Thinking about kayaking

My wife and I are thinking about getting involved in kayaking. We are both in our early 40’s and very overweight and looking at this as something fun to do together and hopefully to help us both get in shape and lose some weight.

I am 6’ 265lb and she is about 5’7" and 225.

We are looking for kayaks for slow rivers and lakes. If you know anything about the Nashville area, we have lots of rivers and lakes. We would most likely be using the Harpeth river and Old Hickory lake.

So some questions.

  1. I see kayaks in all price ranges but what are we going to need to spend to not buy junk? While I do not want to spend a ton of money on something that we may or may not end up spending a lot of time doing, I do not want the equipment to be the reason that we don’t like it.

  2. What size kayak’s should we be looking at?

  3. Any suggestions for us as far as kayaks to try?

  4. We have a 2013 Subaru Outback that I have ordered a Thule 830 stacker for. From looking at other threads I see that there are some concerns with the Outback, but we are pretty much stuck with what we have. What is the longest kayaks we should be looking at to fit this arrangement?

  5. Other than the kayaks themselves, I know we will need paddles and life vest. What should we be looking for as far as price range for these items?

  6. If there is anything else you can think of that would be helpful for our situation, please let me know.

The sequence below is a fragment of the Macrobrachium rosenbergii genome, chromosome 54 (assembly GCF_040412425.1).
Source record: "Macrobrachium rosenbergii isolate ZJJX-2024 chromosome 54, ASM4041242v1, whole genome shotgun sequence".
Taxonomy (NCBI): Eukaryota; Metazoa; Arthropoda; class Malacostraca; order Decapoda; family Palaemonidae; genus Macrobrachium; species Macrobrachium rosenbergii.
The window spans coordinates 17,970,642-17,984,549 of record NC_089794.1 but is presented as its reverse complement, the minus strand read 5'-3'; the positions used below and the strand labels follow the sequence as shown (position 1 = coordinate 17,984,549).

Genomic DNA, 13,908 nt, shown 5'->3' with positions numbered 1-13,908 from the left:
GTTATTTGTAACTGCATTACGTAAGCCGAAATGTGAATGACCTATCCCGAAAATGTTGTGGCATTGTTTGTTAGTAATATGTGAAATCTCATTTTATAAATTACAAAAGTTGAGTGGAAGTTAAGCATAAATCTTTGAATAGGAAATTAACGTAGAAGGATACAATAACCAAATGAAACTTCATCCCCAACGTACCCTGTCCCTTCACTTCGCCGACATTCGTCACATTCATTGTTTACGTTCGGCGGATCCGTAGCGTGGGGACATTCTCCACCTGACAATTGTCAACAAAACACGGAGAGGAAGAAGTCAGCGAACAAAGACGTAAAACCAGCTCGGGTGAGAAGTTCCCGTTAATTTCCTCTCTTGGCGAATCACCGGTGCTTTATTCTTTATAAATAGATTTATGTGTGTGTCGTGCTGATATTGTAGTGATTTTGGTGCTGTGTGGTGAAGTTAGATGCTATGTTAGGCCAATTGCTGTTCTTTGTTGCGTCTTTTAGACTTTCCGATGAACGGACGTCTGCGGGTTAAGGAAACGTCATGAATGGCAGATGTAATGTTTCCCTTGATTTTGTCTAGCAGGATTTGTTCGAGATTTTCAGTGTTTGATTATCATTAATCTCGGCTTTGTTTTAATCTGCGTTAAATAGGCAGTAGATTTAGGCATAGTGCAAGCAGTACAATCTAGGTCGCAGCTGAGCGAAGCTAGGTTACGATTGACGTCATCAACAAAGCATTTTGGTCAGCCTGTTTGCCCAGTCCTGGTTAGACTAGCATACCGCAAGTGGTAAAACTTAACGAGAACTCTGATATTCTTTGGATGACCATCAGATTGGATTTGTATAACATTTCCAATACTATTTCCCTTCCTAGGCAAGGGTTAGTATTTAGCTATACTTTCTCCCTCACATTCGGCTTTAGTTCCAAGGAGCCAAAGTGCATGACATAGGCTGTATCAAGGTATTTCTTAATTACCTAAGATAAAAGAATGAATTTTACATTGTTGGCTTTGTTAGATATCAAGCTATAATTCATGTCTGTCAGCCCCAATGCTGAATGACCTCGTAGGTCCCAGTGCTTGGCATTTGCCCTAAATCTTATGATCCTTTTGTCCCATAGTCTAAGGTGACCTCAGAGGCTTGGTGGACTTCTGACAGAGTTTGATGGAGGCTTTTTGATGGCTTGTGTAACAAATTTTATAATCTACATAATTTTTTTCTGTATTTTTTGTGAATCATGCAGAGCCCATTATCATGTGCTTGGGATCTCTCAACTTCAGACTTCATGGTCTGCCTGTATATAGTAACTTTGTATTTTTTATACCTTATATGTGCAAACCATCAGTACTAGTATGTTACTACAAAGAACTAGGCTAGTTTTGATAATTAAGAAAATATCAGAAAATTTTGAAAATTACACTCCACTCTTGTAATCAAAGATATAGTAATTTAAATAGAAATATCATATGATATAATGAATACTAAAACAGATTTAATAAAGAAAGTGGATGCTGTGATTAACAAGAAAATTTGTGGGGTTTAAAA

Is there anyplace you can rent some ?
… to try them out, even if that would involve a day trip ? Fit is a very individual thing. You both have height so that means you will need adequate foot and leg room in a kayak. Plus, from my experience, your wife may have to really shop for a pfd vest that fits, and yet does not drive her crazy riding up or chafing when she sits in a kayak seat- they’re out there, but they are not going to be that common. Plus, depending on what kind of kayak you get, how tall you’re sitting, and your shoulder width and arm length, you may need a paddle that is longer or shorter than what someone else in on of those little sea kayaks thinks you need. The thing that made me happiest about my own kayak was finally being able to use the “wrong” paddle that works with my shoulders and where I have strength, since I can’t twist my lower back around, and I stopped whacking my fingers all the time on the sides…ahhhh !

  1. used is cheaper. prices really vary. try to avoid Big Box Store under $400 type things.

  2. whatever fits and whatever has the weight capacity for you and your gear (you can look up this on each model on the internet).

  3. since you are in the South, and are going for flatwater, you may like sit-on-tops and fishing kayaks. Advantages: stable, high capacity, you fall out you just get back in, no learning to “roll” necessary. Disadvantages: some shorter ones under 12’ long can be rather slow. Some are heavy.

  4. can’t comment, see the Subaru thread. If Thule can make something that goes on the Outback, good luck. This is why some of us will always love our trucks. Important part is to always SECURE the front and back with tie downs, as well as the sides, on smaller car tops.

  5. really varies. I have a really cheap vest that fits and an expensive one that fits… there were a lot in the middle range that didn’t.

  6. if you have to portage a long way, you may want one of those little carts with wheels